"Rosie is obsessed, constantly talking about Daddy's will, Daddy's house, â€˜What's going to happen when you die?'" Pat says about her sister. "Daddy left the house to me because he knew that I would take care of it."
"I do feel like my sister has cheated me," Rosie says. "My daddy wrote his will to say that Pat got the house first, and if something happens to her, the home comes to me."
"I decided to go to court to settle this. Rosie was furious," Pat says. "All I had to do was pay Rosie the $18,000, and the house would be mine."
[AD]"Patsy took me to court and had my name taken off my Daddy's estate," Rosie says. "My daddy wrote in his will: â€˜My daughter, Patricia, gets my house for herself to live in and rent as long as she lives. Then my home goes to my daughter, Rosalie, as long as she lives.' The will also states that my sister's husband, Hazen, is not supposed to be in my father's shop or in the home, and it upsets me terribly that he lives there. My daddy stated in his will that the home stay in his bloodline and never be sold."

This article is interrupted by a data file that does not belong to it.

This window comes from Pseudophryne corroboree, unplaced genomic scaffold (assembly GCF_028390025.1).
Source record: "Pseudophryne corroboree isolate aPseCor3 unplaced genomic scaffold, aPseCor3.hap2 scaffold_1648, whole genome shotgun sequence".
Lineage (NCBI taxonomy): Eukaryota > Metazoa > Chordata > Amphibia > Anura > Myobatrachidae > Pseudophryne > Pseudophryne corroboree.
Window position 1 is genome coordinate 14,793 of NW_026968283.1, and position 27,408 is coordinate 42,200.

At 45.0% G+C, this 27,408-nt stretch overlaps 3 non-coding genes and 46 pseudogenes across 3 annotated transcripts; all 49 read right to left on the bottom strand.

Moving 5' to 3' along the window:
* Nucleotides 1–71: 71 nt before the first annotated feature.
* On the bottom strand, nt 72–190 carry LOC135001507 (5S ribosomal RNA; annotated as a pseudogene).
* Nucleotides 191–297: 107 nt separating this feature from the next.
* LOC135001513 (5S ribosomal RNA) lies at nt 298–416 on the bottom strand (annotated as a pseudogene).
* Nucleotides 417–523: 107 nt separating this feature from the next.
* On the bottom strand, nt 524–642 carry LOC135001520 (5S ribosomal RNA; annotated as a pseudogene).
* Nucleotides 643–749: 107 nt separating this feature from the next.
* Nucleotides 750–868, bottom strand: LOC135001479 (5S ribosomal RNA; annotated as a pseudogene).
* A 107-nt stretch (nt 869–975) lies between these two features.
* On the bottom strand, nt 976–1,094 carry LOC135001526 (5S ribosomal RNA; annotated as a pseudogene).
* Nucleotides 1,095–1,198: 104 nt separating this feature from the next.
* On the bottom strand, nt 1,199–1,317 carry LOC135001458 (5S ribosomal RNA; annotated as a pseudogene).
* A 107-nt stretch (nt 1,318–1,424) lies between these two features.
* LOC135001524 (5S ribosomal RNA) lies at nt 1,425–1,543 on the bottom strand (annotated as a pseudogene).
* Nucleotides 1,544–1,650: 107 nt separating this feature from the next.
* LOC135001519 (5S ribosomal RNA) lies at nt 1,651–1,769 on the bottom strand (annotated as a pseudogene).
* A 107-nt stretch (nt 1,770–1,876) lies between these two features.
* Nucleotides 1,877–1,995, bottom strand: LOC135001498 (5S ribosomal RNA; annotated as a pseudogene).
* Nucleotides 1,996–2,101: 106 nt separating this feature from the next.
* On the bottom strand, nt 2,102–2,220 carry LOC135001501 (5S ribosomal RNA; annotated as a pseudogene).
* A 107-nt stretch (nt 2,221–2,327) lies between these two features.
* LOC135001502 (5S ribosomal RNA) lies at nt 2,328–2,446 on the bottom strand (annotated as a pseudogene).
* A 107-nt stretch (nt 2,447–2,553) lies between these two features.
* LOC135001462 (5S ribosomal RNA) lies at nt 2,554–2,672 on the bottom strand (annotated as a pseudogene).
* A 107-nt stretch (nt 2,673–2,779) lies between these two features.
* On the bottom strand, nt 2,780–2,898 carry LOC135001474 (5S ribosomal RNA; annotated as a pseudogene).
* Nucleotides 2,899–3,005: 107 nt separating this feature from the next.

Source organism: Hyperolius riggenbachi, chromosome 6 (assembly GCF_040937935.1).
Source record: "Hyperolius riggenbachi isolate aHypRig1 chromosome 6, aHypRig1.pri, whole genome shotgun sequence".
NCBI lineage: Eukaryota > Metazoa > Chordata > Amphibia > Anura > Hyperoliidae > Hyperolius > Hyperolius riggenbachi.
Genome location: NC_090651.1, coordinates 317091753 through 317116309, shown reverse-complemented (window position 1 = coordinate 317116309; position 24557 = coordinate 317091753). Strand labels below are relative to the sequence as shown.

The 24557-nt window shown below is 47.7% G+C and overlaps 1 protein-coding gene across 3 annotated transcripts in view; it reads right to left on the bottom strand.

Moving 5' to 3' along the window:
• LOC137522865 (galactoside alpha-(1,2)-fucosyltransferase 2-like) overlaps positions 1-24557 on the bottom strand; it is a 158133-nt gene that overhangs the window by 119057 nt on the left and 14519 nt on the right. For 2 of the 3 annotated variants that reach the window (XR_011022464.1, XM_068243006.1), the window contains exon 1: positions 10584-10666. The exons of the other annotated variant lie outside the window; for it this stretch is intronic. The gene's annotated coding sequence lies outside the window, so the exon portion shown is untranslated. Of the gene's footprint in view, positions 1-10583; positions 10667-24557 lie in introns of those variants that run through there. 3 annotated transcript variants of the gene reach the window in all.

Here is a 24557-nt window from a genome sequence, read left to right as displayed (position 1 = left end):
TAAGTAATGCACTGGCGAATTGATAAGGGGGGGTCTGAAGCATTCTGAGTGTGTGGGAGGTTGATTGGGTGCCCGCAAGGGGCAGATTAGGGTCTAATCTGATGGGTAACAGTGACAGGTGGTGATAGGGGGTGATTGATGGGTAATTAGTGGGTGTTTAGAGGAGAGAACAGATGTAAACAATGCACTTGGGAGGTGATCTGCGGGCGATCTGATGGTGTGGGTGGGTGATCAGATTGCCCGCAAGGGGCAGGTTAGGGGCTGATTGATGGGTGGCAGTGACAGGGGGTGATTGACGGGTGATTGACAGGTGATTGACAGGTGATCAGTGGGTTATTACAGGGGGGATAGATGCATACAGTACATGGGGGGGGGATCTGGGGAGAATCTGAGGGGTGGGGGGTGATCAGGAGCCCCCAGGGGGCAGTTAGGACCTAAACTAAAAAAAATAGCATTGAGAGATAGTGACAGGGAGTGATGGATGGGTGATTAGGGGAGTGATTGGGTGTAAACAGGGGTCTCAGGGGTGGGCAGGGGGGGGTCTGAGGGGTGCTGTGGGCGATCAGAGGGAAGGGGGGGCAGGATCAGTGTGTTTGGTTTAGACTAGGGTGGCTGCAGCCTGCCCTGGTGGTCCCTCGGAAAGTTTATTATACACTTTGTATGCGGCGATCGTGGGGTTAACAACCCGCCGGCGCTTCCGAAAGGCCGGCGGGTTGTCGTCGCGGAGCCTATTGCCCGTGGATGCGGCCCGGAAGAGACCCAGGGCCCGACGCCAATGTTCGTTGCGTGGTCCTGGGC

"I'm almost to the point where I feel like I've got hate in my heart toward Rosie, because she keeps bringing this up. Nothing will satisfy her, and she just cannot get over it," Pat says.
The siblings' father passed away in 2000. The feud between the sisters has been going on for more than 10 years.